Exhibition: Moving, Norman Foster and art
To mark twenty years since the completion of the Carré d’Art in Nîmes, architect, Norman Foster has been invited to curate a special exhibition to celebrate this anniversary – his design won an international competition for the project in 1984. The title of the exhibition is ‘Moving’ and it brings together 138 works by 66 artists from 14 countries, covering almost a 200 year period from Turner’s early nineteenth-century watercolours to contemporary video pieces.
The exhibition’s title relates to the theme of movement, both physical and spiritual – works of art that express motion, as encapsulated by Umberto Boccioni’s 1913 ‘Forme uniche della continuità nello spazio’, alongside Norman Foster’s personal selection of works that move him emotionally. New works have been specially commissioned for the show, including a sound installation by American artist Bill Fontana, a kinetic sculpture entitled ‘The Lost Compass’ by Olafur Eliasson, a monumental installation by Brazilian artist Nuno Ramos and a sequence of paintings by the German artist Daniel Lergon.
Many artists, individuals, institutions and galleries have lent works of art for ‘Moving’, including Tate London, Musée d’Art Moderne Saint-Étienne, Centre Pompidou, Paris, the Collection of Christopher Rothko and the Robert and Lisa Sainsbury Collection. The Foster family lives surrounded by art and the curatorial strategy echoes the domestic arrangement of these objects, juxtaposing works from different movements to reveal shared influences and invite new readings. There is a particular emphasis on Abstraction. Norman Foster has selected a number of pieces from the Carré d’Art collection, among which are paintings by Gerhard Richter and sculpture by Juan Munoz and an early work by Cristina Iglesias. For every work by an acknowledged master such as Rothko and Serra, there are several by younger and less well known talents. In a dialogue between art and architecture, the exhibition extends beyond the confines of the galleries into the entrance space and glass staircase at the heart of the building.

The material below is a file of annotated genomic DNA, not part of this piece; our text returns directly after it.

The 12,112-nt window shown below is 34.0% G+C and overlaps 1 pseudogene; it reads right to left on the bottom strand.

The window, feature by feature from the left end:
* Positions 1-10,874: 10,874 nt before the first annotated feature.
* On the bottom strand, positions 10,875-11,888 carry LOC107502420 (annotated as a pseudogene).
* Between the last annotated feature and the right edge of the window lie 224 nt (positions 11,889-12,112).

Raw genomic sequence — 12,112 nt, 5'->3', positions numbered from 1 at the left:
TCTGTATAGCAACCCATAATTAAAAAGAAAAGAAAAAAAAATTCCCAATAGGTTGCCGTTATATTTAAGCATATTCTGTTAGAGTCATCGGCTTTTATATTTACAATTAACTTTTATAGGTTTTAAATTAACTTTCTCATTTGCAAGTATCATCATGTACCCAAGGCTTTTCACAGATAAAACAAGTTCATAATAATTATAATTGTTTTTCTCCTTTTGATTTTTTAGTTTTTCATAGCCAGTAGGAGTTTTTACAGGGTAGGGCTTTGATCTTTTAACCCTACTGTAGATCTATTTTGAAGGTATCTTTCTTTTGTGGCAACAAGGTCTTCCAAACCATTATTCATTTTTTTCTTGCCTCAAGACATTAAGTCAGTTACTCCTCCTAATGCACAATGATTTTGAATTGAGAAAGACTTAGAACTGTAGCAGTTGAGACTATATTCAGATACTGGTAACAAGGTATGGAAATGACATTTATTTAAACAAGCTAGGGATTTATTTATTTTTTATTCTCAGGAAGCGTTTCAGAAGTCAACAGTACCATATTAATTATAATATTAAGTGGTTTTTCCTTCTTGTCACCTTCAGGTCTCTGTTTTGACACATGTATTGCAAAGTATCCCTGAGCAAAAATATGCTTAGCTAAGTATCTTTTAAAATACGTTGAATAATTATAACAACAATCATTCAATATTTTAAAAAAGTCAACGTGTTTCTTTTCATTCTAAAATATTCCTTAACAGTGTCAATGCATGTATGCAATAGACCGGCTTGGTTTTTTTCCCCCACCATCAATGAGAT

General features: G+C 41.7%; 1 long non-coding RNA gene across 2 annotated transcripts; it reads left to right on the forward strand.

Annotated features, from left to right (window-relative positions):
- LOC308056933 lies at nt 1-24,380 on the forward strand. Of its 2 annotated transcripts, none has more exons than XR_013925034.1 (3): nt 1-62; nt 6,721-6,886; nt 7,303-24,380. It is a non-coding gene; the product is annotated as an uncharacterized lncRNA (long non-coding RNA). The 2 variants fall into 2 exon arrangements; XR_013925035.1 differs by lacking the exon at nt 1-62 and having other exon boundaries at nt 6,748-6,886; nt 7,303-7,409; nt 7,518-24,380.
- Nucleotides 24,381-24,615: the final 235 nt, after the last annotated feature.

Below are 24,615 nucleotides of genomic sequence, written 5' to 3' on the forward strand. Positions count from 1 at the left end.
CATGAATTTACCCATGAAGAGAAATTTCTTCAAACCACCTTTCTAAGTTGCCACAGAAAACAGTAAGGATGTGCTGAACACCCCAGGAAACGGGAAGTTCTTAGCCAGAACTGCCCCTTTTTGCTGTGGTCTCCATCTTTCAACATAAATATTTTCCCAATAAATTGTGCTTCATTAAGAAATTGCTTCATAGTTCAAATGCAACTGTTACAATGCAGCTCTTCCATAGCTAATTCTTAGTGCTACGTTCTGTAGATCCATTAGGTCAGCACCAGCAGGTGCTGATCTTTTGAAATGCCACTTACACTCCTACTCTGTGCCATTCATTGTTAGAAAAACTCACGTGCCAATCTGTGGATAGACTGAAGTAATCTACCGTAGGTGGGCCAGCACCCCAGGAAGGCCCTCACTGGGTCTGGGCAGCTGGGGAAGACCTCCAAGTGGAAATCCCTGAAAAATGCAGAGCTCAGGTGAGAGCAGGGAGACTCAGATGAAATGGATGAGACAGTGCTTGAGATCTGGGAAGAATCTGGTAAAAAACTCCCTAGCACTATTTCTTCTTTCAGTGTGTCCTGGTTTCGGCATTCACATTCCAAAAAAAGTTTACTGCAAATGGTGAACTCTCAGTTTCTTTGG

For more information visit nimes.fr
Images courtesy of Nigel Young
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